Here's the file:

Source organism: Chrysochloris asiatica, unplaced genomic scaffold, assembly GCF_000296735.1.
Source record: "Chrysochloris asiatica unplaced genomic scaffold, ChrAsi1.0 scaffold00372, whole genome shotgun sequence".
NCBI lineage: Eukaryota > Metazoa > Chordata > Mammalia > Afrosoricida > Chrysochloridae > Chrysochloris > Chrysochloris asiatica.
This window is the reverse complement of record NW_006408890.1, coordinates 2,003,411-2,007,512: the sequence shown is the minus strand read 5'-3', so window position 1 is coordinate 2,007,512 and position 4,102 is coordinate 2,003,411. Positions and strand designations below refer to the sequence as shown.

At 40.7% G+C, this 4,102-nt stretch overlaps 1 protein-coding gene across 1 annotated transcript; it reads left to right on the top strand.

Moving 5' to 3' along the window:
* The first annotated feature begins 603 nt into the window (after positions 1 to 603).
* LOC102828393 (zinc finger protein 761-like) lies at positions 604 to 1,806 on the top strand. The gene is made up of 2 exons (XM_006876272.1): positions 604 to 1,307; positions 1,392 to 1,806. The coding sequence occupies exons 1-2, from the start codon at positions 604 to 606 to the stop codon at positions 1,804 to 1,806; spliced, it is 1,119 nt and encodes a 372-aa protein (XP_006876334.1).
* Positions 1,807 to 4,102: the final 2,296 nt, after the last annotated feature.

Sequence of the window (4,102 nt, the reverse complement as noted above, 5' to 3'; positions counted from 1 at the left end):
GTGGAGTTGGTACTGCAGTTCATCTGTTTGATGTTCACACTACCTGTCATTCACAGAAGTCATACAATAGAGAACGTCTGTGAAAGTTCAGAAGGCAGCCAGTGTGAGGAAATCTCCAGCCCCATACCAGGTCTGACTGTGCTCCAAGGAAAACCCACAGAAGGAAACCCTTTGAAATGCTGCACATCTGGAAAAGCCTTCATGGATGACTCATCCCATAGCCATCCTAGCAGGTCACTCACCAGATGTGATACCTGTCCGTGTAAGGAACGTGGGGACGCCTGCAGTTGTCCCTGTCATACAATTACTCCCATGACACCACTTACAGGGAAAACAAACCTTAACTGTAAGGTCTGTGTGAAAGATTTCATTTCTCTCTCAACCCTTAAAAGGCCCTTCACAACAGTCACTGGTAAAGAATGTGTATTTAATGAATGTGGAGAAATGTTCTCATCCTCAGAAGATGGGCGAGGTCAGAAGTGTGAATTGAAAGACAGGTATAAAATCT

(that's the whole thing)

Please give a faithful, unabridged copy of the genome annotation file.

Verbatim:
Source organism: Chrysochloris asiatica, unplaced genomic scaffold, assembly GCF_000296735.1.
Source record: "Chrysochloris asiatica unplaced genomic scaffold, ChrAsi1.0 scaffold00372, whole genome shotgun sequence".
NCBI lineage: Eukaryota > Metazoa > Chordata > Mammalia > Afrosoricida > Chrysochloridae > Chrysochloris > Chrysochloris asiatica.
This window is the reverse complement of record NW_006408890.1, coordinates 2,003,411-2,007,512: the sequence shown is the minus strand read 5'-3', so window position 1 is coordinate 2,007,512 and position 4,102 is coordinate 2,003,411. Positions and strand designations below refer to the sequence as shown.

At 40.7% G+C, this 4,102-nt stretch overlaps 1 protein-coding gene across 1 annotated transcript; it reads left to right on the top strand.

Moving 5' to 3' along the window:
* The first annotated feature begins 603 nt into the window (after positions 1 to 603).
* LOC102828393 (zinc finger protein 761-like) lies at positions 604 to 1,806 on the top strand. The gene is made up of 2 exons (XM_006876272.1): positions 604 to 1,307; positions 1,392 to 1,806. The coding sequence occupies exons 1-2, from the start codon at positions 604 to 606 to the stop codon at positions 1,804 to 1,806; spliced, it is 1,119 nt and encodes a 372-aa protein (XP_006876334.1).
* Positions 1,807 to 4,102: the final 2,296 nt, after the last annotated feature.

Sequence of the window (4,102 nt, the reverse complement as noted above, 5' to 3'; positions counted from 1 at the left end):
GTGGAGTTGGTACTGCAGTTCATCTGTTTGATGTTCACACTACCTGTCATTCACAGAAGTCATACAATAGAGAACGTCTGTGAAAGTTCAGAAGGCAGCCAGTGTGAGGAAATCTCCAGCCCCATACCAGGTCTGACTGTGCTCCAAGGAAAACCCACAGAAGGAAACCCTTTGAAATGCTGCACATCTGGAAAAGCCTTCATGGATGACTCATCCCATAGCCATCCTAGCAGGTCACTCACCAGATGTGATACCTGTCCGTGTAAGGAACGTGGGGACGCCTGCAGTTGTCCCTGTCATACAATTACTCCCATGACACCACTTACAGGGAAAACAAACCTTAACTGTAAGGTCTGTGTGAAAGATTTCATTTCTCTCTCAACCCTTAAAAGGCCCTTCACAACAGTCACTGGTAAAGAATGTGTATTTAATGAATGTGGAGAAATGTTCTCATCCTCAGAAGATGGGCGAGGTCAGAAGTGTGAATTGAAAGACAGGTATAAAATCT